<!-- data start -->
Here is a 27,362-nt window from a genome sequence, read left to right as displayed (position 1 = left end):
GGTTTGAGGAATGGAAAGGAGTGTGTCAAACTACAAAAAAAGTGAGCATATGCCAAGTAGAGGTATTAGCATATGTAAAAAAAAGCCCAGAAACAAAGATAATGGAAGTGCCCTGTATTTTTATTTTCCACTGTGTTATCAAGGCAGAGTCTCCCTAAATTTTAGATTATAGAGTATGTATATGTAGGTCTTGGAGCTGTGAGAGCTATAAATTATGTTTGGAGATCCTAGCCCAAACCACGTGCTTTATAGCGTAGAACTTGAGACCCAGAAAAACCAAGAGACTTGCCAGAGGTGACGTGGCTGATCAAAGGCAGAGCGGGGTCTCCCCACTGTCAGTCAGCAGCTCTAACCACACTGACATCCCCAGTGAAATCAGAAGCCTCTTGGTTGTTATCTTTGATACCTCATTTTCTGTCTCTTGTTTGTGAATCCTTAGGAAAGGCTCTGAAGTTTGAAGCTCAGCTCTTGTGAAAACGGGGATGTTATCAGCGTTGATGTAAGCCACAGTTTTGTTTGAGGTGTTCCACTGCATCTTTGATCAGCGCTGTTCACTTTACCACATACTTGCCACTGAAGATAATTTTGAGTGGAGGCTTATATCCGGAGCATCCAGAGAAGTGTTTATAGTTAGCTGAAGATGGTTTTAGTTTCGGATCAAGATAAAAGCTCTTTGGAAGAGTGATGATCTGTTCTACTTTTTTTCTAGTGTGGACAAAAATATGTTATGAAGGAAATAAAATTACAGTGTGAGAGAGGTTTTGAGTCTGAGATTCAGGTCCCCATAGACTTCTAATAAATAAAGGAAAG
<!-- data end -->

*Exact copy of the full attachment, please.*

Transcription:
Here is a 27,362-nt window from a genome sequence, read left to right as displayed (position 1 = left end):
GGTTTGAGGAATGGAAAGGAGTGTGTCAAACTACAAAAAAAGTGAGCATATGCCAAGTAGAGGTATTAGCATATGTAAAAAAAAGCCCAGAAACAAAGATAATGGAAGTGCCCTGTATTTTTATTTTCCACTGTGTTATCAAGGCAGAGTCTCCCTAAATTTTAGATTATAGAGTATGTATATGTAGGTCTTGGAGCTGTGAGAGCTATAAATTATGTTTGGAGATCCTAGCCCAAACCACGTGCTTTATAGCGTAGAACTTGAGACCCAGAAAAACCAAGAGACTTGCCAGAGGTGACGTGGCTGATCAAAGGCAGAGCGGGGTCTCCCCACTGTCAGTCAGCAGCTCTAACCACACTGACATCCCCAGTGAAATCAGAAGCCTCTTGGTTGTTATCTTTGATACCTCATTTTCTGTCTCTTGTTTGTGAATCCTTAGGAAAGGCTCTGAAGTTTGAAGCTCAGCTCTTGTGAAAACGGGGATGTTATCAGCGTTGATGTAAGCCACAGTTTTGTTTGAGGTGTTCCACTGCATCTTTGATCAGCGCTGTTCACTTTACCACATACTTGCCACTGAAGATAATTTTGAGTGGAGGCTTATATCCGGAGCATCCAGAGAAGTGTTTATAGTTAGCTGAAGATGGTTTTAGTTTCGGATCAAGATAAAAGCTCTTTGGAAGAGTGATGATCTGTTCTACTTTTTTTCTAGTGTGGACAAAAATATGTTATGAAGGAAATAAAATTACAGTGTGAGAGAGGTTTTGAGTCTGAGATTCAGGTCCCCATAGACTTCTAATAAATAAAGGAAAG